HIBERNIAN SOCIETY, Thanks of this Sicicly be given to the

Per. Mesere, Botite, Charles, and A PERY numerons Meeting of this Floghea; and to Sam. Mills, E-. tlie Society was held at the New Lonka

Treasurer, for their co!li:nce with Taveri, Sept. 2, to receive the Report the request of the Commi!cee to visit of the Deputation who visited Ireland, Ireland, - for ine in po ant services for the purposes of the Society. The they irave reuderer r the Society by Rewri of the Deration having been their execution of that app istmeat, read, it can resolved, That the said

and for the interesting in roarion de. Report he received ; and so möch of rived from their enquiries and obserit priuted as may appear to the Co!.. vations. pijlee suitable for the promotion of the jatarests of this institution.

[The Report will probably appear in Resolved, That the most cordial

Our text.

List of Lectures, &c. in and near London, for October. 1. Th. Dr. Fetter Lane, Mr. Burder.- 18. Lord's DAY Ev. Broad Str. Mr. The Resurrection.

Galce; Devonshire Sq. Mr. Shen. 2. Fri. Ev. Camomile Str. Lecture to


Hare Crt. Mr. Winter; the Jews.

Orange Str. Mr. Burder; Chapel

Str. Mr. Back; Crow's Ct. Hr. LORD'S DAY Ev. Broad Str. Mr.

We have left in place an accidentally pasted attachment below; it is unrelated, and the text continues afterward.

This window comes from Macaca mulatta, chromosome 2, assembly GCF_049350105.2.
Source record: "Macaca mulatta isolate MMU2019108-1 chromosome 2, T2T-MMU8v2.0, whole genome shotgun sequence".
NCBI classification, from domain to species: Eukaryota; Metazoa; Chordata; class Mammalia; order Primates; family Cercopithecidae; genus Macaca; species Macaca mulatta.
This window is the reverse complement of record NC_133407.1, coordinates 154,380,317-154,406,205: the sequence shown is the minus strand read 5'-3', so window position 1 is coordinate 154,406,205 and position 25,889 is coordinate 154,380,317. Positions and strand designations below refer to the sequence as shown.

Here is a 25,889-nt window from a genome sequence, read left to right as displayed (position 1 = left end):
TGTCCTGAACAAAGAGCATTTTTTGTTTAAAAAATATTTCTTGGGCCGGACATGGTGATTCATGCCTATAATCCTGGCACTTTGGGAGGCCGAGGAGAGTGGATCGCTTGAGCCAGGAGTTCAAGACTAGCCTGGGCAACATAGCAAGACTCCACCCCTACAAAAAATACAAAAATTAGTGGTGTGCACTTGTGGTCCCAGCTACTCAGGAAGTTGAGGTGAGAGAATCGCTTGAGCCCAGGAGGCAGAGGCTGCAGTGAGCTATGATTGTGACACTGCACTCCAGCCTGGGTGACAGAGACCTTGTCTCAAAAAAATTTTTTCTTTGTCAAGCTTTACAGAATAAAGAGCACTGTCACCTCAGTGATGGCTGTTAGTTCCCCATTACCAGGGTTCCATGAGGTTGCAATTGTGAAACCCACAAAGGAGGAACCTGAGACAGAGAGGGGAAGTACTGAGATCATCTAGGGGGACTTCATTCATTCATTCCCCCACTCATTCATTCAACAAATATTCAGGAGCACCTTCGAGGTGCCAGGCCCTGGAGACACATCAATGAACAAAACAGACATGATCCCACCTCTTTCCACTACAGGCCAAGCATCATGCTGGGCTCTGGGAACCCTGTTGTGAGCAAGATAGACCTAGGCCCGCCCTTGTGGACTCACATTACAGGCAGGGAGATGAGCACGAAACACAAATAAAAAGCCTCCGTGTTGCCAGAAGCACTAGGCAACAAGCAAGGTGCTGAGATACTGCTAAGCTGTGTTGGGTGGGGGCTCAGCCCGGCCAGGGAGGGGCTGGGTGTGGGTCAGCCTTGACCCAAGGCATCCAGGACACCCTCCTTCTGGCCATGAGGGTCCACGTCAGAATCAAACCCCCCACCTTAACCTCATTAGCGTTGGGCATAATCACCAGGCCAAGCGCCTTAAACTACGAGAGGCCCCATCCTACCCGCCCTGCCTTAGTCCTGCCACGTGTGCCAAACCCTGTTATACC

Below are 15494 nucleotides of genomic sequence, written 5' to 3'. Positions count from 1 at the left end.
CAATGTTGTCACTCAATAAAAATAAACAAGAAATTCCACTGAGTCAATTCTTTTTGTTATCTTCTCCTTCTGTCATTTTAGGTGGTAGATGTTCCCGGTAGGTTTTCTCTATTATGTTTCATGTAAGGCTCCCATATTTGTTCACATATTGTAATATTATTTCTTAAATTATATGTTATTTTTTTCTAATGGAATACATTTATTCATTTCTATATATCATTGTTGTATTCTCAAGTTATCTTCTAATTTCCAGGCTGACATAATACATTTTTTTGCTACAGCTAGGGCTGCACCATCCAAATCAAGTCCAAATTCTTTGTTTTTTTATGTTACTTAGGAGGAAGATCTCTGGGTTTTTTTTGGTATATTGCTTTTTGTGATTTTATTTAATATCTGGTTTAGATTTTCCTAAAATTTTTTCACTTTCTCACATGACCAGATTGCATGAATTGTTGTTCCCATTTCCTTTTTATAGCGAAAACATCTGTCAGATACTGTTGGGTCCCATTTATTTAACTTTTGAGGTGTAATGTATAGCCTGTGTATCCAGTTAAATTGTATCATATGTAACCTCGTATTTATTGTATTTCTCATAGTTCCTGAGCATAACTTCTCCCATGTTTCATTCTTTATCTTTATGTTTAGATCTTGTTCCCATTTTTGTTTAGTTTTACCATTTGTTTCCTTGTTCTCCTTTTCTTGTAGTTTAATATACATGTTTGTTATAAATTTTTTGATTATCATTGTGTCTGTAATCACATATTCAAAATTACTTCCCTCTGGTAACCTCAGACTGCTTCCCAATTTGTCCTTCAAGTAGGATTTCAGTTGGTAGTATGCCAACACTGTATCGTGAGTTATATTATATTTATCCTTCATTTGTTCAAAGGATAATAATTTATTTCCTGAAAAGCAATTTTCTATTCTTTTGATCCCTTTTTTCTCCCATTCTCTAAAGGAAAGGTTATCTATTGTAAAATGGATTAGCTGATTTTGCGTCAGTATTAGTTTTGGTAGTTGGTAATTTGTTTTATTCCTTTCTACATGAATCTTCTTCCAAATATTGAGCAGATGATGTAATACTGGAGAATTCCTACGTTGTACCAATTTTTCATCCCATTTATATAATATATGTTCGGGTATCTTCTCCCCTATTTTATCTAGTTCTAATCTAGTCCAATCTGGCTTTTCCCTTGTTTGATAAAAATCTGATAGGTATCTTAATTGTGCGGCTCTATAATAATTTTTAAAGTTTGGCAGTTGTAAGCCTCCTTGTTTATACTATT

Ilyait; Palace Sir. Mr. Cluutt;
C. Clayton ; Devonshire Sq. Mr.

Peter Str. Mr. Huinphries.
Attinson ; flare Crii Dr. Ioung;

20. Tu. M. Broad Str. Mr. ford.
Crown Crt. Mr. Greig ; Peter Str.

21. Wid. M. Crowa Crt. r, Hackett. Ir. Tapp); Palace Sir. Mr. Dum.

Bro:her!y Love. 5. Mon. Ev. Missiocary Prayer-Meet

Ev. Prayer- tleeting for the Nation, ins, ar dr. Greig's, Crown Court.

at Mr. Preder's. 6. Tit. M. Broad Str. Nr. Clayton.

22. lh. M. Monthly Meeting (Bapt.) 27. Wed. M. Crown Crt. Mr. Buck.

at Dr. Rippon's. Patience.

Ev. Feter Lare, Mr. Hughes. Ev. Prayer-Meeting for the Nation,

Eminent Piery. at Mir. Clayton's.

23. Fri. Ei. Lect, to ihe Jews, Camo8. Th. Bl. Monthlŷ Neeting (Indep.)

mile Street. at Mr. Goode's, Mr. J. Clayton to preachi - The Danger of reading 25. Lord's Day Ev. Broad sir. Dir. improper Books.

Dore; Devonshire Sq. Mr. C. Er. Fetter Lane, Mr. Ford. The

Hyatt; Here Crt. Mr Lyndall; Gospel suited to Suners.

Chapel Str. Dr. Atkinson ; Crown 9. Fri. Ev. Lect. to the Jews. Cano

Ct. Mr. J. Clayton ; Perer Sir. mile Street.

Ms. G, Clayton; Palace Sir. Mr.


27. Tu. M. Broad Str. Mr. Goode, 11. Lord's Day Ev. Broad Str. Mr. 28. Wid. M. Crowa Crt. Mr. Sievens.

Hughes; Devonshire Square, Mr. - Glorifying God by great Feuit.
Powell, Hare Crt. Mr. Burder;

Orange St. Mr. Townsead;. Chapel Ev. Prayer-Meeting for the Nation,
Sır. Mr. Guld ; Crown Crt. Mr. at Mr. J. Clayton's.
Gore; Peter Str. Mr. Buiton; Pa- 29. Th. Ev. Fetier Lane, Mr. Town.
lace St. Mr.J. Thomas.

send. The Teinper most hurt: 12. Mon. Ev. Prayer Meeting for the ful to Christian Societies. Nation, Surry Chapel.